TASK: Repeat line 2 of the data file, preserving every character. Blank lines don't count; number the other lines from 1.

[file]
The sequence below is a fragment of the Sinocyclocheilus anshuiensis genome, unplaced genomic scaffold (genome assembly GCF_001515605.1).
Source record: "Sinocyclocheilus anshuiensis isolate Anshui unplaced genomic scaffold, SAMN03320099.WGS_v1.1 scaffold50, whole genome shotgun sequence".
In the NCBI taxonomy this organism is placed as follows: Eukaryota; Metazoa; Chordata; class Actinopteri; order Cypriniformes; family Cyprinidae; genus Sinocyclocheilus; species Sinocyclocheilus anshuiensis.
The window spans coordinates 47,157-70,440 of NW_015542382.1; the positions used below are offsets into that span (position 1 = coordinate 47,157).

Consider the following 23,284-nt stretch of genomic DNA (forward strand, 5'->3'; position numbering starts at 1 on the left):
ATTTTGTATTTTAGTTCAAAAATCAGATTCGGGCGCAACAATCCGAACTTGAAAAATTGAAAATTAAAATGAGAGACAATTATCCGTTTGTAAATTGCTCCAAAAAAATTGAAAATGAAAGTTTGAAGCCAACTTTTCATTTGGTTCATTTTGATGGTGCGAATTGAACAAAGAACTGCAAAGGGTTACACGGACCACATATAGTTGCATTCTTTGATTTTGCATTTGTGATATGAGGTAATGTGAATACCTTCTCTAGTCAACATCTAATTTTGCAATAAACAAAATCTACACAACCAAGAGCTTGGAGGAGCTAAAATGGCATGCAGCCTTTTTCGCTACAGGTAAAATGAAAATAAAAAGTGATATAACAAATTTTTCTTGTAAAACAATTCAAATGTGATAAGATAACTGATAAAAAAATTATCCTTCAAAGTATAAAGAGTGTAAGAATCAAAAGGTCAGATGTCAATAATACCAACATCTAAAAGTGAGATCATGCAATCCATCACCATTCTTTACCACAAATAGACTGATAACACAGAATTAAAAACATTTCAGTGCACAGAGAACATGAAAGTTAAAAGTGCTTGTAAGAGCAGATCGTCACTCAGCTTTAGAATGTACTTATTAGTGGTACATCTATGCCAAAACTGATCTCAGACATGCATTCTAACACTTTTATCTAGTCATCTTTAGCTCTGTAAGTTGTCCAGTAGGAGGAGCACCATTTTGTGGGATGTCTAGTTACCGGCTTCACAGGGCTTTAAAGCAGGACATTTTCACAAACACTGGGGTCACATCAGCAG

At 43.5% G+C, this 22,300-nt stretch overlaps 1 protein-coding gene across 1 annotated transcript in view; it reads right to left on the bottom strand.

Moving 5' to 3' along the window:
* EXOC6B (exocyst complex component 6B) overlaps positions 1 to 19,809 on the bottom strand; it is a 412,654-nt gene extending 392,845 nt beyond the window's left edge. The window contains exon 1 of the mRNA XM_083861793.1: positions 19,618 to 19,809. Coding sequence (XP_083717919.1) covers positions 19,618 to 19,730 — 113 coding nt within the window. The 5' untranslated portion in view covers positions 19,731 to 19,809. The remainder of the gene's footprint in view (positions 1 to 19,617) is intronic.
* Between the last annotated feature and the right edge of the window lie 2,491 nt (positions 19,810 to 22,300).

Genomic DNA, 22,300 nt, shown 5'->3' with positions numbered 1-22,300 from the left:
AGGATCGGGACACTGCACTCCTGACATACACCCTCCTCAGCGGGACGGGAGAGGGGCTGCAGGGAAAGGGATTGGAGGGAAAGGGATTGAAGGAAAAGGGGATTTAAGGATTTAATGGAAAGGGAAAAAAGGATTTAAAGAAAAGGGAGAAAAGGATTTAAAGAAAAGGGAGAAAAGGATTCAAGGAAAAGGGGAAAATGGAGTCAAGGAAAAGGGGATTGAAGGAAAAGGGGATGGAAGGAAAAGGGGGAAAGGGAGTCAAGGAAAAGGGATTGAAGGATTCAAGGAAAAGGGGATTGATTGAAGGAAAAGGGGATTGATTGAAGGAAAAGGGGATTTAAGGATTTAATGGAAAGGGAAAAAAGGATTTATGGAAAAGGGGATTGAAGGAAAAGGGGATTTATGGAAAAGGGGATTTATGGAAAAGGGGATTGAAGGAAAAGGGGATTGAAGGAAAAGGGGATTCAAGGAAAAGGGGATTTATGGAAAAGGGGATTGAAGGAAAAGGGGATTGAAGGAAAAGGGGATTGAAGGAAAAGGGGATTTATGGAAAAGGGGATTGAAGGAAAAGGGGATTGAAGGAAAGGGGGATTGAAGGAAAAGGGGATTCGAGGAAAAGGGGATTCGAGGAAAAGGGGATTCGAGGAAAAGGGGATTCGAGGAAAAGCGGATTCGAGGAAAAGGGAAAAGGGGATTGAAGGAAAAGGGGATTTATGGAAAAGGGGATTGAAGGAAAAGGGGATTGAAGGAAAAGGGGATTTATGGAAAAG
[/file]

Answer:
Source record: "Sinocyclocheilus anshuiensis isolate Anshui unplaced genomic scaffold, SAMN03320099.WGS_v1.1 scaffold50, whole genome shotgun sequence".